What I want to talk to at first is a kind of generalized, super generalized structure for story. Like, what happens in a story? This can be true in smaller forms, like short plays, but mostly we're going to be talking longer plays. You can accomplish more and thus the layers are a little bit deeper, richer, more complex. We're gonna think more Shakespeare than ten-minute plays. What I want to do is kind of do it together, so we can have a shared language. We're gonna fill up this board with moments and elements of a story, and then we're gonna figure out why they're there so that we can have a reason for why, let's start with why we have one main character.

The first thing we need for a story is a protagonist. Notice that is singular. You can have group plays where there are many important characters but there is one character who starts the thing, who sustains the thing, whose actions and the risk that we're following, so I will be speaking about Romeo and Juliet soon. It is Romeo's play. Juliet is very important, however it is Romeo's play. Can't do it without Juliet. This is why she's in the title too, but the protagonist of that story is Romeo.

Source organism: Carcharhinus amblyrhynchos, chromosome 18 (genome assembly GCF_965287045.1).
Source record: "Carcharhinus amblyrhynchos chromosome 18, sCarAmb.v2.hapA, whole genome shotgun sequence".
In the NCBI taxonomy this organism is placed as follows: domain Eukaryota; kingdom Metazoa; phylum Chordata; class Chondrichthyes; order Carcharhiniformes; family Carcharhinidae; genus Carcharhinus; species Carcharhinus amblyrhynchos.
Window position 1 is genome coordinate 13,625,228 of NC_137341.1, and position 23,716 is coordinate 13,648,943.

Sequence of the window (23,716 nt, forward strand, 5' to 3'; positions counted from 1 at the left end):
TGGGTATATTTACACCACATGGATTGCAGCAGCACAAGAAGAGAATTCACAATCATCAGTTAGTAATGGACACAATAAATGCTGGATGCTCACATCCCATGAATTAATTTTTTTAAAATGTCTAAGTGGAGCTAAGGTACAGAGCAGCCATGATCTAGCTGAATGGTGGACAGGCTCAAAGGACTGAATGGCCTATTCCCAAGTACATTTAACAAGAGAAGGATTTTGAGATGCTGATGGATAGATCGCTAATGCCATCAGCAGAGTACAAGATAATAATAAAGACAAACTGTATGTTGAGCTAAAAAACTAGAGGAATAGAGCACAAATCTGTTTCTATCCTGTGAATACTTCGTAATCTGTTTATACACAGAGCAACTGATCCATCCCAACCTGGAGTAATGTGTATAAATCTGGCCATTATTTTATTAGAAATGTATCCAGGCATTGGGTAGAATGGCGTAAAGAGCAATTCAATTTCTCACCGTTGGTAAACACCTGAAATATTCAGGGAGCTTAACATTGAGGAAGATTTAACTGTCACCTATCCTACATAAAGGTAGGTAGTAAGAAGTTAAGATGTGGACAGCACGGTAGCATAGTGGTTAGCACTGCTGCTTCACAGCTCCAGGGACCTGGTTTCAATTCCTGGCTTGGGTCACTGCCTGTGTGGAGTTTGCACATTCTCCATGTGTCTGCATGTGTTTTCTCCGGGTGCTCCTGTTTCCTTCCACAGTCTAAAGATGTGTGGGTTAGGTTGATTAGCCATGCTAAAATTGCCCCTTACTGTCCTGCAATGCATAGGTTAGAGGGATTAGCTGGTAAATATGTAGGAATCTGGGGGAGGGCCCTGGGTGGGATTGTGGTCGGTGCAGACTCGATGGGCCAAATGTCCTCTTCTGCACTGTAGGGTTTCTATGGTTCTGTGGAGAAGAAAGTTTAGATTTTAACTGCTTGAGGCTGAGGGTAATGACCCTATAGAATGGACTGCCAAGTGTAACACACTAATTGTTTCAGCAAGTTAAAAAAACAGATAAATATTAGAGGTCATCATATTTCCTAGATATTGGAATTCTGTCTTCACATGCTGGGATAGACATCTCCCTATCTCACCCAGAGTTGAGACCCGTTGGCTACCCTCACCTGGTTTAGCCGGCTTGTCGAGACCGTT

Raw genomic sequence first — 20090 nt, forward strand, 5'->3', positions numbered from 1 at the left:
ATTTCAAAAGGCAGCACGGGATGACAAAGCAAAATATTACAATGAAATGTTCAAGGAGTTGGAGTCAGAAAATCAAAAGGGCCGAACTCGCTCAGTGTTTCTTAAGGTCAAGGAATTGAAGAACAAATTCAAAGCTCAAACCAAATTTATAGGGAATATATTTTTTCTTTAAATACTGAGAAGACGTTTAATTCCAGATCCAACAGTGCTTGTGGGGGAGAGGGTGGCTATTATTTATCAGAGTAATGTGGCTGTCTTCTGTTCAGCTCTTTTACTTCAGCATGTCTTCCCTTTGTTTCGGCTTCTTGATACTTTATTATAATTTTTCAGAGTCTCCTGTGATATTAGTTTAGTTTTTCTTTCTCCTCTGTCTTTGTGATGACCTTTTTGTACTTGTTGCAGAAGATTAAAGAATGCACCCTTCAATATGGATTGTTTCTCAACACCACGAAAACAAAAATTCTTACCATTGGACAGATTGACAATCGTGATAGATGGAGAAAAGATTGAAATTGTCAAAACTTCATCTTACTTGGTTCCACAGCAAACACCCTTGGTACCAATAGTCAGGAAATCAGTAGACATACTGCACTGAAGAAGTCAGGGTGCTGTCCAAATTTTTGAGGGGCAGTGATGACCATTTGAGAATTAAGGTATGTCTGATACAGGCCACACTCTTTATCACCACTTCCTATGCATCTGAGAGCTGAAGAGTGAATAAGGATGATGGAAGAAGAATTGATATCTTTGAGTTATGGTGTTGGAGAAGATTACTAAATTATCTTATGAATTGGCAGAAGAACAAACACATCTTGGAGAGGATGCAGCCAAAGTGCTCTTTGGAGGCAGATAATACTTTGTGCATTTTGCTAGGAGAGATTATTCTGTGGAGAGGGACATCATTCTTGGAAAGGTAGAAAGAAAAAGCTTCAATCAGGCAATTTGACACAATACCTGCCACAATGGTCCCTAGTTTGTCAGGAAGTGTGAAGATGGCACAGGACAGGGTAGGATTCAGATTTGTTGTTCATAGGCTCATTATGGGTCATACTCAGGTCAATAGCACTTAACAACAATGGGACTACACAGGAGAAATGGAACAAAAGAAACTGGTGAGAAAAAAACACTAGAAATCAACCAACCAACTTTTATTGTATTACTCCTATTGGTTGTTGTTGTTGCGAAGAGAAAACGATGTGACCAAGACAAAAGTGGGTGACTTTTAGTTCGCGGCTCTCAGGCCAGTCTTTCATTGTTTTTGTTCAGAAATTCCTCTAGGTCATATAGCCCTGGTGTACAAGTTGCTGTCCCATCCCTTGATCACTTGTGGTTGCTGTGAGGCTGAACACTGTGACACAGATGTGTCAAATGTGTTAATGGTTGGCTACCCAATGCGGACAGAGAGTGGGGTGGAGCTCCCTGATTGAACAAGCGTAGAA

That's a big one, right? So, protagonist. Why we have one is because we are one person. The entire world is filtered through our brain, one brain at a time, so yes, you can learn a ton about other people. You can empathize with other people. You can know other people really well, but everything goes through your perspective, not ten other people's perspectives, so really, a play is one brain, right? So, we have one protagonist that we follow because our life is about us following us. Again, we can try to disassociate, which is actually what theatre wants us to do, is to go, "OK, I'm gonna go in somebody else's brain for a minute," but it's not somebody else's brains.